This prospective randomized clinical crossover trial was designed to compare self-hypnosis and local anesthesia for experimental dental pain relief. Pain thresholds of the dental pulp were determined. A targeted standardized pain stimulus was applied and rated on the Visual Analogue Scale (0-10). The pain threshold was lower under self-hypnosis (58.3 ±17.3)(p < .001), maximal (80.0) under local anesthesia. The pain stimulus was scored higher under self-hypnosis (3.9 ±3.8) than with local anesthesia (0.0)(p < .001). Local anesthesia was superior to self-hypnosis and is a safe and effective method for pain relief in dentistry. Self-hypnosis seems to produce similar effects observed under sedation. It can be used in addition to local anesthesia and in individual cases as an alternative for pain control in dentistry.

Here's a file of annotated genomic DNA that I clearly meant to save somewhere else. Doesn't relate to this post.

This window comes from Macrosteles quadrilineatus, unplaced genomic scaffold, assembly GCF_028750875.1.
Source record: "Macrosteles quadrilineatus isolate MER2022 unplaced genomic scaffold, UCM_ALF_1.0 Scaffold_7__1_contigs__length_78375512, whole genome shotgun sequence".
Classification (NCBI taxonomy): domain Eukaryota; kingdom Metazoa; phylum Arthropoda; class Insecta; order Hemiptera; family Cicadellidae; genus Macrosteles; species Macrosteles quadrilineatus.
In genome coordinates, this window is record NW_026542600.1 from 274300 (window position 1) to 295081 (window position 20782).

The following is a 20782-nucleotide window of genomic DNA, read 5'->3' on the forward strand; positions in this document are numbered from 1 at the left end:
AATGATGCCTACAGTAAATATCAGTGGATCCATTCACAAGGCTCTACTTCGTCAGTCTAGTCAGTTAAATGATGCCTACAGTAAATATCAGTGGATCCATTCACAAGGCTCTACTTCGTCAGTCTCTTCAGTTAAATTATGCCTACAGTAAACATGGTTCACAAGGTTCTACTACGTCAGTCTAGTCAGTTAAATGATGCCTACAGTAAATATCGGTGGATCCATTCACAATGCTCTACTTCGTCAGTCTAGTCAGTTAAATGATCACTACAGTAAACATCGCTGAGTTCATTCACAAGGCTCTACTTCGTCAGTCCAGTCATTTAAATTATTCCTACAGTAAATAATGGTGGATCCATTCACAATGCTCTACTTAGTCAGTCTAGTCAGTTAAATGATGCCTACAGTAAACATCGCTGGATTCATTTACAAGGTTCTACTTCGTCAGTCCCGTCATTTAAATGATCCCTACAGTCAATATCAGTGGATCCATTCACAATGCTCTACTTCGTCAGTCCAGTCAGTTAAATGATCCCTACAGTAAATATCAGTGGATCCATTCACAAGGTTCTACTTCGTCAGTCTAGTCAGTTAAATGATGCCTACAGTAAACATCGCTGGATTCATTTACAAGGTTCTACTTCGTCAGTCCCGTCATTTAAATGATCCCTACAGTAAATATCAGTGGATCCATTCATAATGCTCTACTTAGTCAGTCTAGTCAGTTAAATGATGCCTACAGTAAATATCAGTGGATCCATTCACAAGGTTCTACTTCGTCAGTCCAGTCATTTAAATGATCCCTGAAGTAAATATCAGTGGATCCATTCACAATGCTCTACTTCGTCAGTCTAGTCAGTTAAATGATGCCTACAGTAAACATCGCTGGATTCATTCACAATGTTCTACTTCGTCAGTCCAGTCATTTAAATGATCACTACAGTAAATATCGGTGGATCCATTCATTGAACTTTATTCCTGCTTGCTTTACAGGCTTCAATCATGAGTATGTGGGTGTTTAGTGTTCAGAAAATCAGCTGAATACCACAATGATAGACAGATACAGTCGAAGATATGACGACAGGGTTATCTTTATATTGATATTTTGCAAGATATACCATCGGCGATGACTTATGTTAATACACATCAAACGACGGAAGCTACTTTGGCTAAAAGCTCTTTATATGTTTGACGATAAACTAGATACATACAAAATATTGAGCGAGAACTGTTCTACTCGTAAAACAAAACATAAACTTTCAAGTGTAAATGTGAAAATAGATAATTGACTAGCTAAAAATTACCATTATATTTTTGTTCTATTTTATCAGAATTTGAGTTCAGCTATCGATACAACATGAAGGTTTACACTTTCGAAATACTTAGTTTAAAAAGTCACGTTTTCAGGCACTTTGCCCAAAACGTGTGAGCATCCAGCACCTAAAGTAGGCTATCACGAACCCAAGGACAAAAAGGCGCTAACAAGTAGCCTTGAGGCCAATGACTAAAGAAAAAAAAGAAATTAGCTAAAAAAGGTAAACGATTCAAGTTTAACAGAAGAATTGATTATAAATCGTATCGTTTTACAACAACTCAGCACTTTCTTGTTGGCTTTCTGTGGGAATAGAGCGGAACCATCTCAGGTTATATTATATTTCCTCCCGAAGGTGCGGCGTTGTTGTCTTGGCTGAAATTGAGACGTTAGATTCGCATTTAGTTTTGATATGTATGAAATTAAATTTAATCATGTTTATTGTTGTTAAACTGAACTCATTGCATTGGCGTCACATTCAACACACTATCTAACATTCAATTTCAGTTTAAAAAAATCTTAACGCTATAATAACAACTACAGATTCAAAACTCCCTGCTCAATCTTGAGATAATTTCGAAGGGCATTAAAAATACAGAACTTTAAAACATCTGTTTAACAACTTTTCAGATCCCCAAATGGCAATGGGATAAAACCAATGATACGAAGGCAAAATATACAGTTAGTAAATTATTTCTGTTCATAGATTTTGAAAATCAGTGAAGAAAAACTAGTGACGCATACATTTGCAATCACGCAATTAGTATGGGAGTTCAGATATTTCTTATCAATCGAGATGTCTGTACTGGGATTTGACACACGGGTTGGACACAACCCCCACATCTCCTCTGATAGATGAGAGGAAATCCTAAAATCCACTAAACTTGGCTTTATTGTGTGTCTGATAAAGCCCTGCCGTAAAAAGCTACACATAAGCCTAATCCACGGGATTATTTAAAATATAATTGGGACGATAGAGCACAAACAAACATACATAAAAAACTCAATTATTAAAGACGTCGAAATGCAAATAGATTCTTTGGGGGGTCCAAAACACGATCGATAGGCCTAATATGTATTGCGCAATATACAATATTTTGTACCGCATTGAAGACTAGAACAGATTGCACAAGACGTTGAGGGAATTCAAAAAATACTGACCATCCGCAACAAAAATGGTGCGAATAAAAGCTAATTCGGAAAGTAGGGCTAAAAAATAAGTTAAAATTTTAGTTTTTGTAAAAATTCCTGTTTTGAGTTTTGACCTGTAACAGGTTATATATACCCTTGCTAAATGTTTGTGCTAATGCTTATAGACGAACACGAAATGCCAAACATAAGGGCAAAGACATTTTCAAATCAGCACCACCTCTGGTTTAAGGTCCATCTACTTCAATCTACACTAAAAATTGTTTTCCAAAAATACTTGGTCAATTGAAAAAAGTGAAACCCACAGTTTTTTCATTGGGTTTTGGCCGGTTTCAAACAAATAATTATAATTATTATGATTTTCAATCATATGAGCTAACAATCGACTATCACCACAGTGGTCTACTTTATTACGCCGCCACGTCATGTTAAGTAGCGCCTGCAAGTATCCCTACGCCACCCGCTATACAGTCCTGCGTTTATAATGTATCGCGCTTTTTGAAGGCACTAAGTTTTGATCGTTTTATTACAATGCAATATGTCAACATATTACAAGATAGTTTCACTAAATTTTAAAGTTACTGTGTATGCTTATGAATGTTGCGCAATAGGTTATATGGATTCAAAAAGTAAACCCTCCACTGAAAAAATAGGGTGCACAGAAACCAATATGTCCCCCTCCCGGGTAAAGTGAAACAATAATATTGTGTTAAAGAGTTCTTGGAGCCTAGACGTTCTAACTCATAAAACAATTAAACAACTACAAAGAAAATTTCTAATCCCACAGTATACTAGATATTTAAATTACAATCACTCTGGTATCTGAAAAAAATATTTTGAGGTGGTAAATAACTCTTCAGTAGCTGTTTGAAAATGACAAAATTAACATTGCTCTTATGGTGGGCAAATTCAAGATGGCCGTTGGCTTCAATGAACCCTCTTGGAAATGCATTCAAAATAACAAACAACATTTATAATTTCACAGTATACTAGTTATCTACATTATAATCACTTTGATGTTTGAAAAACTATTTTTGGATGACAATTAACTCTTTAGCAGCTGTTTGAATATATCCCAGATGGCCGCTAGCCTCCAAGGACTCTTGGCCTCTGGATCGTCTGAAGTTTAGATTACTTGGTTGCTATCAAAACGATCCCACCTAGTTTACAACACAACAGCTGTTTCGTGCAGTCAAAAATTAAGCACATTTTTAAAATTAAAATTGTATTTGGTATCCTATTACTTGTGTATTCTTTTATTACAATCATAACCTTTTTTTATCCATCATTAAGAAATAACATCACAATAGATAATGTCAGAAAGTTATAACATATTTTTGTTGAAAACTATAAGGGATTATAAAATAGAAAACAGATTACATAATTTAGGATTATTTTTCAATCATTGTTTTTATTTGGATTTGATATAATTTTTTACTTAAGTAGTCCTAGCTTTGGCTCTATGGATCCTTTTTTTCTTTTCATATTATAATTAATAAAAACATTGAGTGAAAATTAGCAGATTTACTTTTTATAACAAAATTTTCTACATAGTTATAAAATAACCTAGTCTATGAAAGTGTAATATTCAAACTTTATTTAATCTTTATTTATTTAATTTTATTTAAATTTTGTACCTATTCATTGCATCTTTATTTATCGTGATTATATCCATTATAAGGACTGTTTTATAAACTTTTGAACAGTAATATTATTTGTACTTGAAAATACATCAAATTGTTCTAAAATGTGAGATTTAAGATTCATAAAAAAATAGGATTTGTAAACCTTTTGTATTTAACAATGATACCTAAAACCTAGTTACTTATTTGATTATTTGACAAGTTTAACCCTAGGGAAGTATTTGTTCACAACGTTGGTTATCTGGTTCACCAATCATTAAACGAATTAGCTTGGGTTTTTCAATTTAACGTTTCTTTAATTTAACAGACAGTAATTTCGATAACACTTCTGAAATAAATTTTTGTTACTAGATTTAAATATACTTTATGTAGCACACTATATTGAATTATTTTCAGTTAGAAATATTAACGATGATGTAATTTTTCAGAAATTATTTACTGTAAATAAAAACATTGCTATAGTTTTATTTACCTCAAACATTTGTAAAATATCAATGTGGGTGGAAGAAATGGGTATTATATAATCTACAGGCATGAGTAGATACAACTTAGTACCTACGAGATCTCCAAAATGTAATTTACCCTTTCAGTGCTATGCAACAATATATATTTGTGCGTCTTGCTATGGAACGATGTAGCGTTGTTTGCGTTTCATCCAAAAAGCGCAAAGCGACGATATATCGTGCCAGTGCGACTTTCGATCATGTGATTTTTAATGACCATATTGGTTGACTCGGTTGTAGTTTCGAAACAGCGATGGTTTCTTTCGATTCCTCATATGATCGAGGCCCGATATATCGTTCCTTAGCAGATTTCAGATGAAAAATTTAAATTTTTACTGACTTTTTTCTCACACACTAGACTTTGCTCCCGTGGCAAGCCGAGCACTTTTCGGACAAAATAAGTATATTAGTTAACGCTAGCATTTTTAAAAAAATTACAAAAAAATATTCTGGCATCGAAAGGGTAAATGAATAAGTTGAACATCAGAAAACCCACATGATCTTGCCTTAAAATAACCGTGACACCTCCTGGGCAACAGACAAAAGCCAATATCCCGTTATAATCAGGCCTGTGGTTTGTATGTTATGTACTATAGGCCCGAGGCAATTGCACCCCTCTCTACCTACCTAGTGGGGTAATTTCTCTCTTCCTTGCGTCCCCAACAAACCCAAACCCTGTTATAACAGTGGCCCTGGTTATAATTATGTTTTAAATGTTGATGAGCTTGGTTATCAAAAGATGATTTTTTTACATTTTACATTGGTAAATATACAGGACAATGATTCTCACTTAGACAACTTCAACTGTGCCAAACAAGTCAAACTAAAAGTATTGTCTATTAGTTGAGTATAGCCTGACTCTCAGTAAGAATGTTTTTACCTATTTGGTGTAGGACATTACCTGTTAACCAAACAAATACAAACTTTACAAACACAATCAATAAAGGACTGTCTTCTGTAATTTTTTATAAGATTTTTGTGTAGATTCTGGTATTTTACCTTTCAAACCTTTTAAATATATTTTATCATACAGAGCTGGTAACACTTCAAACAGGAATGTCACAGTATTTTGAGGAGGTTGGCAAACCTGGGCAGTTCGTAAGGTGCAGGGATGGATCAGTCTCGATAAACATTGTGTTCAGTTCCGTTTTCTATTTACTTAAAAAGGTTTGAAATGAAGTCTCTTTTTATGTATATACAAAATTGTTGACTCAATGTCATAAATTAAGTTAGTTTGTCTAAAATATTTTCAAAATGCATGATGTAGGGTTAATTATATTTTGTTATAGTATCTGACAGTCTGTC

This randomized, controlled clinical trial evaluates the effectiveness of self-hypnosis on pain perception. Pain thresholds were measured, and a targeted, standardized pain stimulus was created by electrical stimulation of the dental pulp of an upper anterior tooth. Pain stimulus was rated by a visual analogue scale (VAS). The pain threshold under self-hypnosis was higher (57.1 ± 17.1) than without hypnotic intervention (39.5 ± 11.8) (p < .001). Pain was rated lower on the VAS with self-hypnosis (4.0 ± 3.8) than in the basal condition without self-hypnosis (7.1 ± 2.7) (p < .001). Self-hypnosis can be used in clinical practice as an adjunct to the gold standard of local anesthesia for pain management, as well as an alternative in individual cases.